The main thing that people really loved was meat. There were big brisket steaks grilling and they were flying out of the stalls. People were eating and drinking. The smell of ganja was thick in the air. You would see a chap rolling a joint in front of you, smoking, passing it on and everyone was jolly and happy.

Sure, there was rivalry, but there was something about the stadium atmosphere that was electrifying. There was anticipation, there was banter back and forth; people insulted one another, but there was no animosity, no fighting.

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I could hear the speakers from inside the stadium and I distinctly remember, because I had listened to so much radio, it was the voice of Treasure Tshabalala. Treasure was the MC for the day and he was announcing that the venue was full and couldn’t accommodate any more people so those outside the stadium had to head home. He said the game would go ahead but no one else could get in, whether they had tickets or not. It was chaotic because we were trying to leave as instructed, but more people were arriving who were pushing to try and get in.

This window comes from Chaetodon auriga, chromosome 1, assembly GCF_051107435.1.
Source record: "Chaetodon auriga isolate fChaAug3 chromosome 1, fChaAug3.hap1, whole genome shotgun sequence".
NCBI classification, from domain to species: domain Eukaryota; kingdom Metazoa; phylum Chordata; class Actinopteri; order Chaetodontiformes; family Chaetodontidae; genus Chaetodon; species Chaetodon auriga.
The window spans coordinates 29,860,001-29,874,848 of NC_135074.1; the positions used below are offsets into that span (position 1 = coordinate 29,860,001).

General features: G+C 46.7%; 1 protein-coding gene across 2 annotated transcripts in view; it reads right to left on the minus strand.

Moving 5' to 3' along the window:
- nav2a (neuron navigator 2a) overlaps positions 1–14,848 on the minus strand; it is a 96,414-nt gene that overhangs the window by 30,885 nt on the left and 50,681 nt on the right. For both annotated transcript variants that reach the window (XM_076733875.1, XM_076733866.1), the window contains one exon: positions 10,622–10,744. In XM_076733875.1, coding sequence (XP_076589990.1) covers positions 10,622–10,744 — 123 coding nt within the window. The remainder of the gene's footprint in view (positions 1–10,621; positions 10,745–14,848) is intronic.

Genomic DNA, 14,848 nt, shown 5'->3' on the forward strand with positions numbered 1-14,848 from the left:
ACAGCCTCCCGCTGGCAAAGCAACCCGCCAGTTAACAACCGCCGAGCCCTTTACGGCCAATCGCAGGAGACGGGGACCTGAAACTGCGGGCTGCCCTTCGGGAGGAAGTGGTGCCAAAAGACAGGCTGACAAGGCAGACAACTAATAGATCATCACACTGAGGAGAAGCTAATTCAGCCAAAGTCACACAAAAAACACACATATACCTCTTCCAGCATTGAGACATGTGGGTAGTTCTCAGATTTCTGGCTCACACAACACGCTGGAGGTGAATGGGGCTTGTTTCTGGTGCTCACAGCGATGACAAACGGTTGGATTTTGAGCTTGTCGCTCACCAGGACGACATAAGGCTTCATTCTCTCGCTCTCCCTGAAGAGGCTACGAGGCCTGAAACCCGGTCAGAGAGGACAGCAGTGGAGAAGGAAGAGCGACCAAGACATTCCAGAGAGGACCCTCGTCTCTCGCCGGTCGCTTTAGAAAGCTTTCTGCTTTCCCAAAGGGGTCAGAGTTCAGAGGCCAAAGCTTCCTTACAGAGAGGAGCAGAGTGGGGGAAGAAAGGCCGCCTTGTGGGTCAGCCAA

After travelling all that way, and even having tickets, we ended up listening to the match from outside the stadium. It was heartbreaking. That was my first experience of being at a stadium, but they shut the doors and we couldn’t watch the  game. I was so close to the action and wasn’t able to get in.

We could hear the reactions from the crowd. It was a weird experience. Thankfully, the game was a draw so they had to replay and everyone who had tickets could come back again. It was a bittersweet first experience for me. 

  • This is an extract from Gqimm Shelele: The Robert Marawa Story (published by Pan Macmillan South Africa). The recommended retail price is R272 and the book is available at all good bookstores nationwide and on